Kyoto Journal Issue 91


(US$16.50 ex shipping)

KJ91 looks at what it means to live “sustainably” and the efforts of those who, drawing on lessons of the past, seek to forge a brighter future—in the realm of education, through to architecture, food, wildlife conservation and tourism.


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Thomas Daniell speaks to superstar architect Kengo Kuma, who seeks to design buildings that incorporate the “endless flows within which living beings exist”;

Jeff Irish and “Lost Japan” author Alex Kerr both elucidate the disturbing prospects of depopulation in rural Japan—and what measures may help alleviate it;

Ananya Mayukha speaks to Naoko Nakasonethe founder of a Kyoto-based shojin restaurant who seeks to revive the millet-based diet that Okinawans once considered “spirit food,” and Chuck Kayser tells Anna Malpas the story of how he realized Midori Farm in neighbouring Shiga;

Kya Kim looks at how one remarkable school in Bali is pioneering a curriculum centered around sustainability;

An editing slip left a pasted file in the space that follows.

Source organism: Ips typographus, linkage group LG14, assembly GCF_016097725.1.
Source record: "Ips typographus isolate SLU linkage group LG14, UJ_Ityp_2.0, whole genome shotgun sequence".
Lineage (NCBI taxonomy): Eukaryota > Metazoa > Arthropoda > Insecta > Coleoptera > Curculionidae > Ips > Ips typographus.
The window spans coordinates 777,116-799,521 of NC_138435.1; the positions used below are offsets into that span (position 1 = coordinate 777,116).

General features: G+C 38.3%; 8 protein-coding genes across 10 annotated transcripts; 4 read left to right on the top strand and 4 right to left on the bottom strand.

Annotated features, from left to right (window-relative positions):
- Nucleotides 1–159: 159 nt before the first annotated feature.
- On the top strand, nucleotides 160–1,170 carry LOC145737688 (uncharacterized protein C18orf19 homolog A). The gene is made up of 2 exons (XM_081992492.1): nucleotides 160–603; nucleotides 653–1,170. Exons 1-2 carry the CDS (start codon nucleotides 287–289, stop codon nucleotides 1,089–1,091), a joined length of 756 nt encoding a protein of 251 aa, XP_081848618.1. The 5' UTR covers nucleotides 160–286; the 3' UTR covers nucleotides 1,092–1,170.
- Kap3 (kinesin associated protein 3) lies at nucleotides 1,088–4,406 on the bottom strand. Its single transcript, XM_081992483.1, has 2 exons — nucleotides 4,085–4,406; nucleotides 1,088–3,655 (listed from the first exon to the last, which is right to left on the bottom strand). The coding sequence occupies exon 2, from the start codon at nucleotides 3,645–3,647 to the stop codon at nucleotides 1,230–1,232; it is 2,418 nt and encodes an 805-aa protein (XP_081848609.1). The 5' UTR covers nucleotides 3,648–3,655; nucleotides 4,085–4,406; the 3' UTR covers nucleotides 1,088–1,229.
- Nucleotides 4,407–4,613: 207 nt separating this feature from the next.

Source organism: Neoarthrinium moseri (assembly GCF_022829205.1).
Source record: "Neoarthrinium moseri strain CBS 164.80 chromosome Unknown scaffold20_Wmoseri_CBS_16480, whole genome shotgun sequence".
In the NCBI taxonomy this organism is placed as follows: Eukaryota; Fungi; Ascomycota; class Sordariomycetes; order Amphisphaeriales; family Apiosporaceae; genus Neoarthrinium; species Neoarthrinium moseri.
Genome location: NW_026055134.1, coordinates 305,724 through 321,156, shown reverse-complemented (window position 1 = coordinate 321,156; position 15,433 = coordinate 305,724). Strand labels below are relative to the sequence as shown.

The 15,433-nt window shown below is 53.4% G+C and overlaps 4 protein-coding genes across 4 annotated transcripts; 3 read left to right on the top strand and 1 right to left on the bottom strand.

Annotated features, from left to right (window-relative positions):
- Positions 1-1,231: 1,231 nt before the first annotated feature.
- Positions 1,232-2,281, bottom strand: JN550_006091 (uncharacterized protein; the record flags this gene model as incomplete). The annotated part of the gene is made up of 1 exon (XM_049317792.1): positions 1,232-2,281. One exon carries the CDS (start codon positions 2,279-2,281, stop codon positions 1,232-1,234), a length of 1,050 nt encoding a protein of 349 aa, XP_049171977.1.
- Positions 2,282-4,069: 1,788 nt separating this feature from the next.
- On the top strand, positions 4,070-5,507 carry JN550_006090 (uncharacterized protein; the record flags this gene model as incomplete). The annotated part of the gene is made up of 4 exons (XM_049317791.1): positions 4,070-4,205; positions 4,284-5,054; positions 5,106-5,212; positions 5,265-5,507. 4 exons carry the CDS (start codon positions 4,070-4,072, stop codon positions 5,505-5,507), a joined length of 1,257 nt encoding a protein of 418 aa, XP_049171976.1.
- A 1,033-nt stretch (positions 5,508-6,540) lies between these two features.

Magda Rittenhouse visits Hiroshi Sugimoto’s primordial Enoura Observatory;

Kaz Egashira presents insights into a centuries-old agricultural system in remote Tokushima Prefecture;

Susan Leibik takes us on a magical journey through the Himalayas in search of the elusive, divine snow leopard;

Winifred Bird investigates the Toyouke-no-mori collective in Nara, a spearheaded by artist Oda Mayumi;

And Wada Takao starts the “tiny house” movement in a small Yamanashi town.



Leath Tonino finds refuge amongst ancient Chinese landscape scrolls during a bitter San Franciscan winter;

Leanne Ogasawara talks to artist and long-time Kyoto resident, Daniel Kelly,

Paul Polydorou tells the story of Verrier Elwin, who championed the cultural sophistication of tribes in early 20th century India;

The poetry of Tao Yuanming and Su Dongpo, Emperor Meiji and Genzo Sarashina in translation;

We remember Kikuo Morimoto, who rebuilt war-torn Cambodia’s unparalleled heritage of silk weaving, in an interview with Holly Thompson;

Florentyna Leow shares her favorite quirky doorways in Kyoto;

Plus a selection of short fiction, and reviews of the latest Asia-related books, including our picks from Tuttle.



Cover by Macoto Murayama


Printed on Vent Nouveau fine art paper by SunM Color, Kyoto


¥1,800 (or US$16.50)

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